You’re in the midst of production — the style frames you designed were approved, the work-in-progress animations you’ve sent along to the client were received well, and you’re rapidly approaching the deadline. You’re really happy with how the job looks, and everything is working smoothly. The client is happy, too. This will be a great piece for your portfolio!
But what happens when your client doesn’t want you to use the finished work in your portfolio?
Asking on Twitter, I got a ton of responses from artists who, through one set of circumstances or another, did great work they were proud of but were asked (either by the studio they worked with or by the end client) not to post it — and not always politely! Lots of those issues are unresolved, with the artists just backing down and not wanting to get into a fight with the studios and clients who hire them. Lots of those jobs will never see the light of day, since the clients who own them don’t want to put them out. But if you can retain the copyright to the work, you may be able to salvage something out of it, or re-use your hard work on your own project.
Too often, when you are on staff or freelancing, eager to do the work, you rush into a project without reading all the details of the contract. This is where artists get burned. It’s always a good idea to read your contracts and deal memos through thoroughly, speak up to the client or studio and make sure to declare your desire to show off your work as early in the process as possible. Amend any part of the contract you want to change before any work on the job is done.
Many contracts have a work-for-hire clause that automatically assigns the copyright of any work they create to the employer. This can be negotiated — if you wish to challenge it — but it’s fairly standard for most contracts. This also means that you may not have the ability to show any of you work on your own site or post about it online. And, of course, many studios have adopted specific policies on how employees can use the work they do while at a company on their reels and sites, which is why you see all those production company bugs on artist’s montages.
What to Do
Daniel Savage, who is one designer that got burned after working for six weeks on a project that he now can’t show said, “My advice, besides the obvious of READING a contract, is if you see something like that on a contract, cross it off and initial. IF they say no and you need the money, demand a huge pay increase. Otherwise don’t work with them, there is plenty of work to go around not to put up with that crap.”
Sebas & Clim also dealt with the same problem recently. “The possibility of showing the project or not is always one of our first questions. The budget changes radically if something will have to be completely secret or not … 90% of our work came because someone saw our [previous] projects,” they said.
Since their project, whose title remains confidential, went well, and since they have a good relationship with the client, they asked if they could use it in their portfolio without any reference to the brand. The client agreed, and they used the piece without voiceover and logos, resulting in an impressive animation showpiece for themselves.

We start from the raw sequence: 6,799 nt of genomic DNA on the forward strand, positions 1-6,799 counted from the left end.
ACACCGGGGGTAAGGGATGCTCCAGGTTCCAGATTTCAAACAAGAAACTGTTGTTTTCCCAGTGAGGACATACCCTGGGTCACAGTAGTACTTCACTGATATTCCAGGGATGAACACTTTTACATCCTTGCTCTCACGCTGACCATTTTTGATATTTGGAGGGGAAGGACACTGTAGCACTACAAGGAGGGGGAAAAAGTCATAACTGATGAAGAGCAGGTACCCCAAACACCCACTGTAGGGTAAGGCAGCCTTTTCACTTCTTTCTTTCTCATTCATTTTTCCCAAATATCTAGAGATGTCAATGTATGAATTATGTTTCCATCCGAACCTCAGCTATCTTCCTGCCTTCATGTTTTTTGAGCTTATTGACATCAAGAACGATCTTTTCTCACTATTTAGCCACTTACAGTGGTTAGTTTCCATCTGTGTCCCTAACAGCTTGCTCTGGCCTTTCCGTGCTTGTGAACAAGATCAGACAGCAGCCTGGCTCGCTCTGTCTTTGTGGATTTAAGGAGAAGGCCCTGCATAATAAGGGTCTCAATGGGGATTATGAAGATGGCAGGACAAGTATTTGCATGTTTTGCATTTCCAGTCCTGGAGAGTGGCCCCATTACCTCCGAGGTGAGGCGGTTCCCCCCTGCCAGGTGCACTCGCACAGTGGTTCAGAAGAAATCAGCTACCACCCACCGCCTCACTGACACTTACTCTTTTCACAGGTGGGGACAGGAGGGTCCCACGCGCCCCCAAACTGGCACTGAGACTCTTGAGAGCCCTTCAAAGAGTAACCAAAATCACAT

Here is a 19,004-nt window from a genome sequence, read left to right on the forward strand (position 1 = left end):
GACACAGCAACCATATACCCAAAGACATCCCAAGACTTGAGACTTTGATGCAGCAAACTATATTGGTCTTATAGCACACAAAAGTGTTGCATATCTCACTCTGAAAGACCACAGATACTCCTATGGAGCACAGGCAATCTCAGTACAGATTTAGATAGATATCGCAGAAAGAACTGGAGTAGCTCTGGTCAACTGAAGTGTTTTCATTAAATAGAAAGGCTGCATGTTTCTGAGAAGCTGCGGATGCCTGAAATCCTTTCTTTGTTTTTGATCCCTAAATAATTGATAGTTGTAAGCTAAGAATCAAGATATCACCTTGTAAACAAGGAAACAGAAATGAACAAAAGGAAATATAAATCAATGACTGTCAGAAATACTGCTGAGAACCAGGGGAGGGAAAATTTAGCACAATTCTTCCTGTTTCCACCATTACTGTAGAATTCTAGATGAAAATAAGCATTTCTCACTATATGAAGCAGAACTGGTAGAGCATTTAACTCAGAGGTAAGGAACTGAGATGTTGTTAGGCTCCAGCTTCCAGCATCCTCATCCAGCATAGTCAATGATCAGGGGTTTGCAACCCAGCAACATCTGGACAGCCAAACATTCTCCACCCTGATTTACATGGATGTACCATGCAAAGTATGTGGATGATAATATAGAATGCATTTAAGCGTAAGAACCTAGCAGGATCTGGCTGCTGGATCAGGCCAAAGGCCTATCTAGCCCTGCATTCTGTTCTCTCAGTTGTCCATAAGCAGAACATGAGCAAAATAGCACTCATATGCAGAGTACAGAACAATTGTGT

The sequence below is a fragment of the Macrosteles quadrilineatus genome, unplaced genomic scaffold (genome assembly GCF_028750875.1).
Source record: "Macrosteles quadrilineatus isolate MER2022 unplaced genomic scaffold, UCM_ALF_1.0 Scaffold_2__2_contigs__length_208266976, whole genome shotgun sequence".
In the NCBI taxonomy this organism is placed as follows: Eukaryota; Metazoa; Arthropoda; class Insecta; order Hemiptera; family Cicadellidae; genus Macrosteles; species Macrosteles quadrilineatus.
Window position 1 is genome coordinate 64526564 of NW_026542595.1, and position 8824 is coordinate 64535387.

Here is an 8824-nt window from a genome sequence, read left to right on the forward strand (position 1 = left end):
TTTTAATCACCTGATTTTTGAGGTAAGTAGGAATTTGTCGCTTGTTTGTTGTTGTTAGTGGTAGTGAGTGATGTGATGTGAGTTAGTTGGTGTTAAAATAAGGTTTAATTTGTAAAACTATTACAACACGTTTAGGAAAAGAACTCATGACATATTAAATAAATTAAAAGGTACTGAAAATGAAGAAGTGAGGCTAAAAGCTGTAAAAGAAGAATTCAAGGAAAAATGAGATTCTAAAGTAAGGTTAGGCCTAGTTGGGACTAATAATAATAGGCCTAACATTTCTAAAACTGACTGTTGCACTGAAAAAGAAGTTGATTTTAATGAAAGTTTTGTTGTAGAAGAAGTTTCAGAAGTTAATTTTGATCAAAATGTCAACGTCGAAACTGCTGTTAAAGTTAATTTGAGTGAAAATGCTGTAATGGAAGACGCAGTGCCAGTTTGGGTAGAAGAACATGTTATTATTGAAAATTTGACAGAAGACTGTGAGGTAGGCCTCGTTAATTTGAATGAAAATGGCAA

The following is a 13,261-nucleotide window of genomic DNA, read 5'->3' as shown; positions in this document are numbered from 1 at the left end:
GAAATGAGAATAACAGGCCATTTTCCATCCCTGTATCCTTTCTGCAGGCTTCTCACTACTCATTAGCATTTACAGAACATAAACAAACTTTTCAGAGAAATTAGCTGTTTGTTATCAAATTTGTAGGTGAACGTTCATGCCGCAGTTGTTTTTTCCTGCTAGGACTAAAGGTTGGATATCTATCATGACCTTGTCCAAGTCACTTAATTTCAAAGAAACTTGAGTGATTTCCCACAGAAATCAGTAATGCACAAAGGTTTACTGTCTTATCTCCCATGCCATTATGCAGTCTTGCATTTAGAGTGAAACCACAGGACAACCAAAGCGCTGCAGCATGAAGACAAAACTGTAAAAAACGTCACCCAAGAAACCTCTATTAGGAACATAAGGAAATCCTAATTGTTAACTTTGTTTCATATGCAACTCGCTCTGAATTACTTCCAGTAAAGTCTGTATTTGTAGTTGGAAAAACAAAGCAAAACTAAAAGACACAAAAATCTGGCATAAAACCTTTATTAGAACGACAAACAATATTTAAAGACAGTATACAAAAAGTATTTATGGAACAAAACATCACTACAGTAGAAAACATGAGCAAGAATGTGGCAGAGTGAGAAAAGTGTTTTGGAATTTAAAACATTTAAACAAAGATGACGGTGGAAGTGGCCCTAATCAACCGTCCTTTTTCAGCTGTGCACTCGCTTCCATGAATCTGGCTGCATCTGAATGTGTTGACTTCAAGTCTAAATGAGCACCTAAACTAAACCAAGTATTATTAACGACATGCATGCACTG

Many graphic designers and illustrators also deal with these issues, but their industry works a bit differently than ours. They will often retain the copyright of a piece of artwork, but specifically license it out to clients for specific uses. Much of the advice and standards in the Graphic Artists Guild Handbook deal specifically with how to negotiate these type of contracts. And the AIGA has a section in the explanation of its Standard Form of Agreement For Design Services that notes:
You’ll also want to be able to show and explain portions of the completed project to other companies when you are pitching new business. Sometimes clients who are in highly competitive industries have concerns about this. They may ask for the right to review and approve such promotional activity on a case-by-case basis. If you have licensed the final art to the client rather than making a full assignment of rights, and the work does not fall within the category of work-for-hire (defined below), you are legally entitled to show the work in your portfolio. As a professional courtesy, however, you will want to be sensitive to client concerns.
On a recent freelance job I worked on, I managed to solve this whole problem easily and straightforwardly, by simply by asking the producer to insert one sentence into the contract. It read, “Company agrees that [NAME] may show the artwork created by him for Company on personal marketing reels and on his web site at [URL] only.” So that’s my advice. Get it in writing.
Jessica Hische – The Dark Art of Pricing
Graphic Artist Guild – Can I Show My Work in My Portfolio When I Don’t Own the Rights Anymore?
AIGA – Standard Form of Agreement For Design Services
Docracy – The Collective Legal Guide For Designers (Contract Samples)
Motionographer – Credit Where Credit Is Due